In The News
DOE Announces $140 Million for Research on Chemical and Materials Sciences to Advance Clean Energy Technologies and Low-Carbon Manufacturing
The multidisciplinary MINES program will establish fundamental science for the synthesis of battery materials from natural resources, enabling a new ‘separation-by-synthesis’ paradigm for energy storage manufacturing. We will address outstanding knowledge gaps related to synthesis in multicomponent systems, for which manifold component interactions control driving forces and transformation pathways in complex ways, and governing relationships are impossible to visualize or intuit in their entirety. Our interdisciplinary expertise and existing collaborative partnerships provide a strong basis to achieve progress towards material- and energy efficient low-carbon manufacturing for energy storage.
Researchers at Berkeley Lab met with U.S. Department of Energy (DOE) Secretary Jennifer Granholm last week to discuss the #lithium potential at the Salton Sea geothermal field in Lithium Valley. This critical mineral is the primary potential #geothermal resource for lithium in the U.S., according to Patrick Dobson, who leads a project to quantify how much lithium exists there and how to source it in an environmentally sustainable way.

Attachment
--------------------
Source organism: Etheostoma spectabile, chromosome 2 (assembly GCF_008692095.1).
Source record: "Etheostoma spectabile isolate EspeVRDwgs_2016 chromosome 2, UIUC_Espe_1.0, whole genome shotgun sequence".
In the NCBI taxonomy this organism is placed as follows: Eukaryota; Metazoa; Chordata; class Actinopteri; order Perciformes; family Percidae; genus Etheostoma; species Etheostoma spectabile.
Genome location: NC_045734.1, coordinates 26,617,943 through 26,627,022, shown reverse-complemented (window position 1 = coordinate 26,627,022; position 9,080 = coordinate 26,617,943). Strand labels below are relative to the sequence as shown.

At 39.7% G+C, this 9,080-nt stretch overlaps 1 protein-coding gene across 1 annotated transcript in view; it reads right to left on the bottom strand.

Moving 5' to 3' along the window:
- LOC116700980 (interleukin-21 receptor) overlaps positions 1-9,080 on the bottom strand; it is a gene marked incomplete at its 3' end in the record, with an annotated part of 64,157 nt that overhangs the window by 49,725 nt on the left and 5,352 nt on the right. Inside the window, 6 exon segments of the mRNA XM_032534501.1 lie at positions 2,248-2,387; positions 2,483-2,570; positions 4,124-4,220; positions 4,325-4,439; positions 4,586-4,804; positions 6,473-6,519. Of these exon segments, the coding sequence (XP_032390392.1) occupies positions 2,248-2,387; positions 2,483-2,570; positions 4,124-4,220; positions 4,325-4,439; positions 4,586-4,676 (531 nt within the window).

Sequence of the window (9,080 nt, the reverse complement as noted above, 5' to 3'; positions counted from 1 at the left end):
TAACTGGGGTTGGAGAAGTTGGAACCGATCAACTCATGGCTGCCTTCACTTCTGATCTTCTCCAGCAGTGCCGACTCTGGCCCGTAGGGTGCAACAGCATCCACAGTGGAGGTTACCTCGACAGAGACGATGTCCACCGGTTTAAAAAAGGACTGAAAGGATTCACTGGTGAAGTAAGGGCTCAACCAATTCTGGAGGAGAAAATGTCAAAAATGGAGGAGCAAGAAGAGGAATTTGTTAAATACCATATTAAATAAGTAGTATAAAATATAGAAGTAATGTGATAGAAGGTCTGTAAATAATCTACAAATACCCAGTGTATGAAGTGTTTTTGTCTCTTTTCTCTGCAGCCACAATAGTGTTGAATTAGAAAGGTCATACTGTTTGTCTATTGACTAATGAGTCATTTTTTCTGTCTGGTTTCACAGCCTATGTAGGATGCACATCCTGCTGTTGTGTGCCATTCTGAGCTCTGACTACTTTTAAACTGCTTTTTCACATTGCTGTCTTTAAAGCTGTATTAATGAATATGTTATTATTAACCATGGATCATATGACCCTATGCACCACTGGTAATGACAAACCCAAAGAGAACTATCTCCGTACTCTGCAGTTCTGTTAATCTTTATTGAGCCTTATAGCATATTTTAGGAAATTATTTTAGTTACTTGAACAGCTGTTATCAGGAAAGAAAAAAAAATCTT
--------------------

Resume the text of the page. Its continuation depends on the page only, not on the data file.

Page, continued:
Researchers from EESA and the Energy Technologies Area (ETA) met with U.S. Department of Energy Secretary Jennifer Granholm during her visit to Berkeley Lab for a DOE Advisory Board meeting. They discussed with her their work analyzing the lithium resource potential at the Salton Sea Geothermal Field. The project led by Pat Dobson, Geothermal Systems Program Lead, aims to quantify how much of that lithium can be extracted in a sustainable way. Pictured above: Mike Whittaker, Will Stringfellow, Veronica Rodriguez Tribaldos, Secretary Granholm, Nori Nakata, Pat Dobson, and Dev Millstein.
Berkeley Lab Research Scientist Michael Whittaker develops tools and methods to view mineral resources in new ways, zooming in to the level of atoms to inspire ideas that will help transition towards sustainable extraction of critical elements like lithium.
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California has committed to 60 percent renewable energy by 2030. With an urgent need for lithium to help facilitate this transition, Pat Dobson is leading a project to investigate lithium extraction in California’s Salton Sea region, and was featured in a CapRadio Q&A to discuss the research details.
As the United States seeks to wean itself from fossil fuels, attention is turning to California and its vast reservoir of lithium – an essential component of rechargeable batteries used for electric vehicles, mobile phones, and to store energy from wind and solar power.